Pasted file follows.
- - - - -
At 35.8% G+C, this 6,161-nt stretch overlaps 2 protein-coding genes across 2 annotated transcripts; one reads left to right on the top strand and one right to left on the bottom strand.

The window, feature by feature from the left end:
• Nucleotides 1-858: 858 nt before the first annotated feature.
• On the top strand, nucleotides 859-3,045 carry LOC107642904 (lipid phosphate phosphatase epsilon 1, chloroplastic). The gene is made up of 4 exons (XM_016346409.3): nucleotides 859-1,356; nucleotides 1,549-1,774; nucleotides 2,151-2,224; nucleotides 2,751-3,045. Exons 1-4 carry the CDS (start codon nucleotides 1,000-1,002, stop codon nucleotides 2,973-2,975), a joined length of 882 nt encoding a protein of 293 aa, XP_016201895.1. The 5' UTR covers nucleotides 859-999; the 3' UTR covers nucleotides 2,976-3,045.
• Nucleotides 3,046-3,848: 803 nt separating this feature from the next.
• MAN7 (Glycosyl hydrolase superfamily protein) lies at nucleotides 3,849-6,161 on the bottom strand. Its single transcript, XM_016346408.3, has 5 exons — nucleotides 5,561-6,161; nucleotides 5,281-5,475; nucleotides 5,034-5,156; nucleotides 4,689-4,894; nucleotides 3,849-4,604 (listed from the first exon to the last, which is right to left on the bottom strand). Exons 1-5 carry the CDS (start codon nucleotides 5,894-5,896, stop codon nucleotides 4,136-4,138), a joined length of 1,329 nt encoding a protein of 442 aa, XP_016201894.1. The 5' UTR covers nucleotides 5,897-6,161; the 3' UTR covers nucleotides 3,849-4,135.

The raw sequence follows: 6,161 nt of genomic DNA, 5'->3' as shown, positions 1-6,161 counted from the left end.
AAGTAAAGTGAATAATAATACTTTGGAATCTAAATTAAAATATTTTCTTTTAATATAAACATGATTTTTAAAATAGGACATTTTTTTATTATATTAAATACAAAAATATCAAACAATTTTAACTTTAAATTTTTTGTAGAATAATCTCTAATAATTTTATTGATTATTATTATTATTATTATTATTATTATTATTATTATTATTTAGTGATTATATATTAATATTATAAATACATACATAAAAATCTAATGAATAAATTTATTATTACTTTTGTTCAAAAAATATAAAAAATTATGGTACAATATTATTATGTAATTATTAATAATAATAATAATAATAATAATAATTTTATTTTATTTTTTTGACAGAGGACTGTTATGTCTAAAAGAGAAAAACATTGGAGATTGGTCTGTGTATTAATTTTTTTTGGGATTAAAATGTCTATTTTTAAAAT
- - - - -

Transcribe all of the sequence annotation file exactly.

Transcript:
At 35.8% G+C, this 6,161-nt stretch overlaps 2 protein-coding genes across 2 annotated transcripts; one reads left to right on the top strand and one right to left on the bottom strand.

The window, feature by feature from the left end:
• Nucleotides 1-858: 858 nt before the first annotated feature.
• On the top strand, nucleotides 859-3,045 carry LOC107642904 (lipid phosphate phosphatase epsilon 1, chloroplastic). The gene is made up of 4 exons (XM_016346409.3): nucleotides 859-1,356; nucleotides 1,549-1,774; nucleotides 2,151-2,224; nucleotides 2,751-3,045. Exons 1-4 carry the CDS (start codon nucleotides 1,000-1,002, stop codon nucleotides 2,973-2,975), a joined length of 882 nt encoding a protein of 293 aa, XP_016201895.1. The 5' UTR covers nucleotides 859-999; the 3' UTR covers nucleotides 2,976-3,045.
• Nucleotides 3,046-3,848: 803 nt separating this feature from the next.
• MAN7 (Glycosyl hydrolase superfamily protein) lies at nucleotides 3,849-6,161 on the bottom strand. Its single transcript, XM_016346408.3, has 5 exons — nucleotides 5,561-6,161; nucleotides 5,281-5,475; nucleotides 5,034-5,156; nucleotides 4,689-4,894; nucleotides 3,849-4,604 (listed from the first exon to the last, which is right to left on the bottom strand). Exons 1-5 carry the CDS (start codon nucleotides 5,894-5,896, stop codon nucleotides 4,136-4,138), a joined length of 1,329 nt encoding a protein of 442 aa, XP_016201894.1. The 5' UTR covers nucleotides 5,897-6,161; the 3' UTR covers nucleotides 3,849-4,135.

The raw sequence follows: 6,161 nt of genomic DNA, 5'->3' as shown, positions 1-6,161 counted from the left end.
AAGTAAAGTGAATAATAATACTTTGGAATCTAAATTAAAATATTTTCTTTTAATATAAACATGATTTTTAAAATAGGACATTTTTTTATTATATTAAATACAAAAATATCAAACAATTTTAACTTTAAATTTTTTGTAGAATAATCTCTAATAATTTTATTGATTATTATTATTATTATTATTATTATTATTATTATTATTATTTAGTGATTATATATTAATATTATAAATACATACATAAAAATCTAATGAATAAATTTATTATTACTTTTGTTCAAAAAATATAAAAAATTATGGTACAATATTATTATGTAATTATTAATAATAATAATAATAATAATAATAATTTTATTTTATTTTTTTGACAGAGGACTGTTATGTCTAAAAGAGAAAAACATTGGAGATTGGTCTGTGTATTAATTTTTTTTGGGATTAAAATGTCTATTTTTAAAAT